It is argued up until the turn of the 20th century, standard theatre practice dictated each type of play was given roughly the same theatre treatment1. At odds with this was now a new concept of handling each type of dramatic work in a unique way, according to the style of the script. Non-realistic theatre forms emerging at the start of the 20th century aided in the demand for a more diverse application of directing, acting and production.
And so theatre became eclectic. Works by different playwrights and from different eras were produced on their merits. A Medieval morality play was performed in a dissimilar manner to a Jacobean tragedy. Dramas by the same playwright began to be treated separately. For example, Eugene O’Neill’s The Hairy Ape was performed in an expressionist style, while his play A Long Day’s Journey Into Night was directed with the sordid naturalism in which it was first written. Taking this concept one step further, a single play such as Arthur Miller’s Death of a Salesman, was directed in rehearsal with a mix of both realism and expressionism, making one piece of theatre eclectic in itself2.
Eclectic: deriving ideas, style, or taste from a broad and diverse range of sources3
The mainstream stages of Britain and America were dominated for much of the 19th century by over-the-top melodramas4 where sensational plots and spectacle in production were the norm. But the latter part of the 19th century saw a reaction against melodrama towards a more authentic style of playwriting and theatre-making. Naturalistic and realistic5dramas by Ibsen, Chekhov and others were demanding a different execution of acting, direction and stagecraft in rehearsal and production.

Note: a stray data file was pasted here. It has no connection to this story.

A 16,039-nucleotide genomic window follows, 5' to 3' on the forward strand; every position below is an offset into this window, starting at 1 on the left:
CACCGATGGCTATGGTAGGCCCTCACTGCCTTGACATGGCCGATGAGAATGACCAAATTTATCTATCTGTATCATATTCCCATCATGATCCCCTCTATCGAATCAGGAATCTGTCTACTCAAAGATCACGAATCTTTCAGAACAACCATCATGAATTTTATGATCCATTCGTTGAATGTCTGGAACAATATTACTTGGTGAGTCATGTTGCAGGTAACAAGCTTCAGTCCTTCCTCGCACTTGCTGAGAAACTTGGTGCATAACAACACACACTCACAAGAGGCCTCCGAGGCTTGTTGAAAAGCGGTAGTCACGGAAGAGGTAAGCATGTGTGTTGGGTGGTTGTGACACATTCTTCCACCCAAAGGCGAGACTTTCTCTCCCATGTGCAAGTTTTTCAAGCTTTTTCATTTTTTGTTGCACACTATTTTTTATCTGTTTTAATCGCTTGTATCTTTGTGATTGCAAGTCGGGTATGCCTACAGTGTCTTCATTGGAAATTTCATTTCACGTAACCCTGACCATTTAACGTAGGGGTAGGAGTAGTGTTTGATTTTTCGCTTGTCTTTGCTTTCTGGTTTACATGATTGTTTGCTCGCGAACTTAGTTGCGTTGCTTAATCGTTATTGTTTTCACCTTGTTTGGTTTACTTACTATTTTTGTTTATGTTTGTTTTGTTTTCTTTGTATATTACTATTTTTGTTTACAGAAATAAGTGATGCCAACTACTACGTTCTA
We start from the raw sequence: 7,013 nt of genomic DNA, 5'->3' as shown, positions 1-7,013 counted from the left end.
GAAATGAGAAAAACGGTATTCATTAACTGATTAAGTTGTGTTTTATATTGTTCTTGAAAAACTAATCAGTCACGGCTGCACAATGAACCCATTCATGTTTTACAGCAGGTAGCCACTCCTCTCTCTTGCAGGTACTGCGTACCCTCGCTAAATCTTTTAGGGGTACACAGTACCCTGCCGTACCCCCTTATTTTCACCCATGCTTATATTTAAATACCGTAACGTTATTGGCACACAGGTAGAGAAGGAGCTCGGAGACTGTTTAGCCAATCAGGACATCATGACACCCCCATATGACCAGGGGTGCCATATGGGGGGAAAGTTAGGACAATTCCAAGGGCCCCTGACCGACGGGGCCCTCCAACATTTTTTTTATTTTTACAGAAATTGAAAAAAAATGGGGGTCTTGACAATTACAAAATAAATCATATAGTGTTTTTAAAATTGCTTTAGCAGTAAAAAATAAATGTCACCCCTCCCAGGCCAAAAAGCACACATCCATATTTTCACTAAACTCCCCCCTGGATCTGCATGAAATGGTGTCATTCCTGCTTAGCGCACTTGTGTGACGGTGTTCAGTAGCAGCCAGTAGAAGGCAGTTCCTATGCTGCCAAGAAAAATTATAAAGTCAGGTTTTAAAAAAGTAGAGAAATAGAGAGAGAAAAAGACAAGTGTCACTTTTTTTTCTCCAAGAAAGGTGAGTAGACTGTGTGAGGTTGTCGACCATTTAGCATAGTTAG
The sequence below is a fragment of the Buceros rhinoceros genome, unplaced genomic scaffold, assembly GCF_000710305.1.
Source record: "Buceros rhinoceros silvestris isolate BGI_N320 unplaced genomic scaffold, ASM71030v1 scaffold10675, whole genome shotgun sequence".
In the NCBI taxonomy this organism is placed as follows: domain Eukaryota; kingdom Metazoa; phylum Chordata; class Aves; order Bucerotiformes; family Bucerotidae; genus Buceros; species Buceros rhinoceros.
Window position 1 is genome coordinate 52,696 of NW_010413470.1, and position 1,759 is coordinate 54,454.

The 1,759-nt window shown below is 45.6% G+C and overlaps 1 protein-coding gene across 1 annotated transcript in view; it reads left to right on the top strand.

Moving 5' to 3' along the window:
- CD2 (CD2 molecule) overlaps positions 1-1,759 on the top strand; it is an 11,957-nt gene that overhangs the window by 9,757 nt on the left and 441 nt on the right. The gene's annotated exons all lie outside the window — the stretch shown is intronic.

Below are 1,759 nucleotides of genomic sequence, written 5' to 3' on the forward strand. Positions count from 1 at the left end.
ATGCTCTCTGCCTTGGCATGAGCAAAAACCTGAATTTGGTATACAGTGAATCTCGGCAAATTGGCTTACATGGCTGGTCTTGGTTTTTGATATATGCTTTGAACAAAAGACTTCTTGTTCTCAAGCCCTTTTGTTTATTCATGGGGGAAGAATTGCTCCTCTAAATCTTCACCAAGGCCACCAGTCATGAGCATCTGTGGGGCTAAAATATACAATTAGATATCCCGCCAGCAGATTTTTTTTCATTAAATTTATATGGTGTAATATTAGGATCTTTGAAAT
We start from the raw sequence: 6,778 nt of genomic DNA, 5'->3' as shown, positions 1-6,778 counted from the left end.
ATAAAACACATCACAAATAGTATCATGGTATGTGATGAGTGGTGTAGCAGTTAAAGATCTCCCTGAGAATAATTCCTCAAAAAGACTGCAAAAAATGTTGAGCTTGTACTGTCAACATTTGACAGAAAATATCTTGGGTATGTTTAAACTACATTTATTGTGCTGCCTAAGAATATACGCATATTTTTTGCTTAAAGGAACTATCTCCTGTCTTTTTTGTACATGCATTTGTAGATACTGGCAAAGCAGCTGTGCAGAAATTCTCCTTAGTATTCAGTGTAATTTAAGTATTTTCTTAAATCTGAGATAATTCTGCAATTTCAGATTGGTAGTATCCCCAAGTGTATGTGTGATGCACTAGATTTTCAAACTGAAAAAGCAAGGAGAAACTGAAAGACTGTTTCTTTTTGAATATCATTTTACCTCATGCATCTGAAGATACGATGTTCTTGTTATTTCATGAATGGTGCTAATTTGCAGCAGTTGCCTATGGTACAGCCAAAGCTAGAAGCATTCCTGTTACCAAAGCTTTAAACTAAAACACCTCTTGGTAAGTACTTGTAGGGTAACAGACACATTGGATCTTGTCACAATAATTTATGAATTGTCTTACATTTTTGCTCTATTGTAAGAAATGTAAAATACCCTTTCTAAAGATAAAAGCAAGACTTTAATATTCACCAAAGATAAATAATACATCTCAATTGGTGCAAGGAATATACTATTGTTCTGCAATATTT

By the 1910s, another reaction occurred in the theatre. Expressionism6 was born in Germany out of its impact in the visual arts, and later film. Georg Kaiser and Ernst Toller spearheaded a school of playwriting that was often episodic in form, including clipped dialogue, a nightmarish atmosphere, and non-realistic movement. While a new type of direction was needed in rehearsal, expressionistic scenic design asked for distortion in shape, colour and mass … a sharp contrast to the realistic sets that preceded it.
In the 1920s, surrealism7 evolved in the theatre out of the Dada movement. As with expressionism, surrealism was more significant in the visual than performing arts. Surrealistic plays often included grotesque and unsavoury characters, intense satire, mechanical movement, and nondescript scenic design. Around the same time, visionary theatre practitioner Antonin Artaud developed his theatre of cruelty8, a largely movement-based style of theatre that was eclectic all on its own. Theatre of cruelty works were akin to “total theatre” performances with elements of dance, piercing music, ritualistic movement, and non-conventional use of stage lighting. Traditional theatre spaces were dispensed with, Artaud often preferring to stage theatre of cruelty productions with the audience in the centre and the performers surrounding them, sometimes from above.
Bertolt Brecht was influenced by German expressionism and this is most evident in the episodic nature of many of his plays. Brecht’s was a didactic theatre, asking the spectator for a largely intellectual response to the action of the play. Brecht made no secret of how he loathed the theatre of realism. Works in the epic theatre9 style often deliberately broke the fourth wall of naturalistic theatre with conventions such as direct audience address, signs used to convey messages, innovative use of projection, incomplete costumes, open white light, and visible stage equipment. These types of works could hardly be performed with the same theatre treatment given to the plays of years gone by.